Whether you are headed off to college, starting a job, saving for your first home, or a parent preparing a child for life on their own, money management and budgeting can create anxiety. Can I afford college? How do I save for a down payment? How will I pay my bills, save and still be able to have some fun? These three simple steps will help ease the uncertainty and set you on a path toward financial independence.

Make Financial Literacy a Goal
Tap into online resources for an easy way to become more financially savvy:

CashCourse  offers free online personal finance tools to help you build financial skills.
• Mint pulls all your financial accounts into one place. This free tool allows you to set a budget, track your goals and do more with your money.
• The MyMoney website contains budgeting tools and tips for parents who want to begin financial education.
• Social media also offers easy access to helpful tips. If you are a fan of Twitter, here are some handles to follow: @20sMoney @EFXFinanceBlog@ModestMoney

Group of college students studying at campus

Create a budget
Differentiate between needs and wants and create a budget to track income and expenses. Give yourself some breathing room and estimate low for income and high for expenses. Calculate 10% of your total expenses and add that amount to a miscellaneous expense category. Also include savings as an expense. To get started, check out this budget worksheet specifically designed for a college student.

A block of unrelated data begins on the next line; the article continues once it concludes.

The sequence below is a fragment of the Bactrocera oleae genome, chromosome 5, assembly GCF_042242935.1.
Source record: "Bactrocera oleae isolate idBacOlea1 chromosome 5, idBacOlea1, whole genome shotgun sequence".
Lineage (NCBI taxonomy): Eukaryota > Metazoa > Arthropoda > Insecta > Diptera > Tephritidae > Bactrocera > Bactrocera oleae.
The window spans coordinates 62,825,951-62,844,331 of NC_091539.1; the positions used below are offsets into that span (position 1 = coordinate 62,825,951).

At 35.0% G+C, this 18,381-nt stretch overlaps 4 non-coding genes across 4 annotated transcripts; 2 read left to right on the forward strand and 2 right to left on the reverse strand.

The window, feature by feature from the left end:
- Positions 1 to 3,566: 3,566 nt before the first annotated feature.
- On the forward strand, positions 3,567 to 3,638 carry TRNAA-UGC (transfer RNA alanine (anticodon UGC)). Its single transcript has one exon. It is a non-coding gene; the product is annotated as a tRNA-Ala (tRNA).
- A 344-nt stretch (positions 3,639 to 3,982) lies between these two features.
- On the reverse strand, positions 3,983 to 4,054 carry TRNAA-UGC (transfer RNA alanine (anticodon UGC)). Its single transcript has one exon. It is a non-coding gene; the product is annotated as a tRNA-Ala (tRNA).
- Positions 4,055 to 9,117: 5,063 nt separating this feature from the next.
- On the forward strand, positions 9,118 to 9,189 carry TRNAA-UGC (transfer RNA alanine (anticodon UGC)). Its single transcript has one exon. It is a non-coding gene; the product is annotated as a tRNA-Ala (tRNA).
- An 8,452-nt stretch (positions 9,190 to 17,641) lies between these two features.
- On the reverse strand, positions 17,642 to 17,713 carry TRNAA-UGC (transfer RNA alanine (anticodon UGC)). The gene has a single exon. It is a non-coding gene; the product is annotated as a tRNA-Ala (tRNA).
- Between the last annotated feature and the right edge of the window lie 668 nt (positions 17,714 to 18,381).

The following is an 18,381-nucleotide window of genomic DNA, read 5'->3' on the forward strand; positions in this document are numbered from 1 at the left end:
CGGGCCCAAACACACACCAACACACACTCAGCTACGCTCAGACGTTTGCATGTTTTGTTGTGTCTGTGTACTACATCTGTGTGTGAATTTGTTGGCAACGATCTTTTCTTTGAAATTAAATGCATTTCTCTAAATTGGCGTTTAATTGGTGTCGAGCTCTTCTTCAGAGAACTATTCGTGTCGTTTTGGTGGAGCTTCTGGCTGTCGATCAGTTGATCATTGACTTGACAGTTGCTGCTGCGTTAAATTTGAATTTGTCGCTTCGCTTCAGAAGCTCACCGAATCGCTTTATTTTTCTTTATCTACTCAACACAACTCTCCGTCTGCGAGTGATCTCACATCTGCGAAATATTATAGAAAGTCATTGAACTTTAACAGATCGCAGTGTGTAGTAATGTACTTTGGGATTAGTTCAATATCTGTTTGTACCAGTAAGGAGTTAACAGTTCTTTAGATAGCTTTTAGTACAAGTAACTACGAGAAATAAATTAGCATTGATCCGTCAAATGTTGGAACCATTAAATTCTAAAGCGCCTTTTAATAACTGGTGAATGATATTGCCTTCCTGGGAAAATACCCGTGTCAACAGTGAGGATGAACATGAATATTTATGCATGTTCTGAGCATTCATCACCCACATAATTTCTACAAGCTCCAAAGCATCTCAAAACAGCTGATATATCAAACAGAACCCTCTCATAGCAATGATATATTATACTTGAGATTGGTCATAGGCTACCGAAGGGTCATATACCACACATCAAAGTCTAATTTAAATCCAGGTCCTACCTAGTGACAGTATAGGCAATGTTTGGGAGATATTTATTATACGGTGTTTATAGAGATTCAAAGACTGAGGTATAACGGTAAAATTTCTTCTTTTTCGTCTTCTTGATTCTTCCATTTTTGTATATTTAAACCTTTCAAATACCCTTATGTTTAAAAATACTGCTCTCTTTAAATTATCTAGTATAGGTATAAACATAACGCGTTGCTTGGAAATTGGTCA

Understand Credit Card Debt and Avoid It
It’s easy to get carried away with the spend now/pay later benefits of a credit card. The trick is to understand the terms of the agreement and not spend more than you can afford to pay. Here’s a list of items to consider in the fine print.

• What is the credit limit? You will be charged an extra fee if you spend over that limit, even if you are able to pay it off.
• Try not to carry a balance. But if you must, be prepared for the fees you will be charged. The interest rate is the cost of borrowing money expressed by a percentage rate. Interest is charged each        month that an outstanding balance is carried. Also check APR which may be how a company refers to the interest rate plus other fees associated with the account.
• What is the grace period for payments? The grace period is the number of days you have to pay your bill in full without triggering additional charges.
• What additional fees are there? Annual? Monthly? Transaction fees?

It’s never too early to begin your financial education. Awareness and planning, mixed with some discipline, will get you closer to your financial goals with a lot less anxiety along the way.
By Amy Malloy